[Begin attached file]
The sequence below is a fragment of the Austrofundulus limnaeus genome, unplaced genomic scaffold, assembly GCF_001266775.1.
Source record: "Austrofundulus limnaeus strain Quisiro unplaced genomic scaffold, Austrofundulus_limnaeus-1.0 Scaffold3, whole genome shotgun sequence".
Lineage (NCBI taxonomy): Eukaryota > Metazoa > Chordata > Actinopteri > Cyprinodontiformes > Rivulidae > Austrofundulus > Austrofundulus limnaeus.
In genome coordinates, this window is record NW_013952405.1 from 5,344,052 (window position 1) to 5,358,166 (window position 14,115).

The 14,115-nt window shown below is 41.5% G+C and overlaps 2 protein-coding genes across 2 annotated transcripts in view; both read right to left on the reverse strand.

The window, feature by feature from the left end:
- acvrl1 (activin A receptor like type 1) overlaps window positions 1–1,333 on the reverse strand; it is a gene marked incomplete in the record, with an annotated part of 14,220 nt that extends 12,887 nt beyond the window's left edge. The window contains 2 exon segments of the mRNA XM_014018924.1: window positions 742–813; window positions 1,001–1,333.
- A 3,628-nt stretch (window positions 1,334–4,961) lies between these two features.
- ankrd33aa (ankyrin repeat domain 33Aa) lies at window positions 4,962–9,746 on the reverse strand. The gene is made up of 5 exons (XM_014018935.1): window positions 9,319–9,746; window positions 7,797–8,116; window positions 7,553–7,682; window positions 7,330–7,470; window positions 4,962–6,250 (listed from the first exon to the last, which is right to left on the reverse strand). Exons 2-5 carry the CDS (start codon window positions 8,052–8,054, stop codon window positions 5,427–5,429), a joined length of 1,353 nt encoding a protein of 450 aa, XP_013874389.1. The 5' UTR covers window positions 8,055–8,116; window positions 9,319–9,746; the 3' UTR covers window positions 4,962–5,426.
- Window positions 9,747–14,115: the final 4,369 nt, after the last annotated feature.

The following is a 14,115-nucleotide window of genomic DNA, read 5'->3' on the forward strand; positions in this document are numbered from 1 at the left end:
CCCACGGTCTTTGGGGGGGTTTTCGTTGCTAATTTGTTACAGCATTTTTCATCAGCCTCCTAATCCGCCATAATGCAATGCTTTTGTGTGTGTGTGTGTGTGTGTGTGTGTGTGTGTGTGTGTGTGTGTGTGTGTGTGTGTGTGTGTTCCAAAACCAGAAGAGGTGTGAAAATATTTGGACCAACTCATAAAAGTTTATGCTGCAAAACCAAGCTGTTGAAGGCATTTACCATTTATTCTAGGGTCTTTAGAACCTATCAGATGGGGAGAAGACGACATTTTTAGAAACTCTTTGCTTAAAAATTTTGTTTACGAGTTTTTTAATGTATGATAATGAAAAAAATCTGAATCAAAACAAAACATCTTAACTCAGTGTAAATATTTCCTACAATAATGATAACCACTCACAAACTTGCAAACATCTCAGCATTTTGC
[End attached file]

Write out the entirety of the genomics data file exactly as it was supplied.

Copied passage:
The sequence below is a fragment of the Austrofundulus limnaeus genome, unplaced genomic scaffold, assembly GCF_001266775.1.
Source record: "Austrofundulus limnaeus strain Quisiro unplaced genomic scaffold, Austrofundulus_limnaeus-1.0 Scaffold3, whole genome shotgun sequence".
Lineage (NCBI taxonomy): Eukaryota > Metazoa > Chordata > Actinopteri > Cyprinodontiformes > Rivulidae > Austrofundulus > Austrofundulus limnaeus.
In genome coordinates, this window is record NW_013952405.1 from 5,344,052 (window position 1) to 5,358,166 (window position 14,115).

The 14,115-nt window shown below is 41.5% G+C and overlaps 2 protein-coding genes across 2 annotated transcripts in view; both read right to left on the reverse strand.

The window, feature by feature from the left end:
- acvrl1 (activin A receptor like type 1) overlaps window positions 1–1,333 on the reverse strand; it is a gene marked incomplete in the record, with an annotated part of 14,220 nt that extends 12,887 nt beyond the window's left edge. The window contains 2 exon segments of the mRNA XM_014018924.1: window positions 742–813; window positions 1,001–1,333.
- A 3,628-nt stretch (window positions 1,334–4,961) lies between these two features.
- ankrd33aa (ankyrin repeat domain 33Aa) lies at window positions 4,962–9,746 on the reverse strand. The gene is made up of 5 exons (XM_014018935.1): window positions 9,319–9,746; window positions 7,797–8,116; window positions 7,553–7,682; window positions 7,330–7,470; window positions 4,962–6,250 (listed from the first exon to the last, which is right to left on the reverse strand). Exons 2-5 carry the CDS (start codon window positions 8,052–8,054, stop codon window positions 5,427–5,429), a joined length of 1,353 nt encoding a protein of 450 aa, XP_013874389.1. The 5' UTR covers window positions 8,055–8,116; window positions 9,319–9,746; the 3' UTR covers window positions 4,962–5,426.
- Window positions 9,747–14,115: the final 4,369 nt, after the last annotated feature.

The following is a 14,115-nucleotide window of genomic DNA, read 5'->3' on the forward strand; positions in this document are numbered from 1 at the left end:
CCCACGGTCTTTGGGGGGGTTTTCGTTGCTAATTTGTTACAGCATTTTTCATCAGCCTCCTAATCCGCCATAATGCAATGCTTTTGTGTGTGTGTGTGTGTGTGTGTGTGTGTGTGTGTGTGTGTGTGTGTGTGTGTGTGTGTGTGTTCCAAAACCAGAAGAGGTGTGAAAATATTTGGACCAACTCATAAAAGTTTATGCTGCAAAACCAAGCTGTTGAAGGCATTTACCATTTATTCTAGGGTCTTTAGAACCTATCAGATGGGGAGAAGACGACATTTTTAGAAACTCTTTGCTTAAAAATTTTGTTTACGAGTTTTTTAATGTATGATAATGAAAAAAATCTGAATCAAAACAAAACATCTTAACTCAGTGTAAATATTTCCTACAATAATGATAACCACTCACAAACTTGCAAACATCTCAGCATTTTGC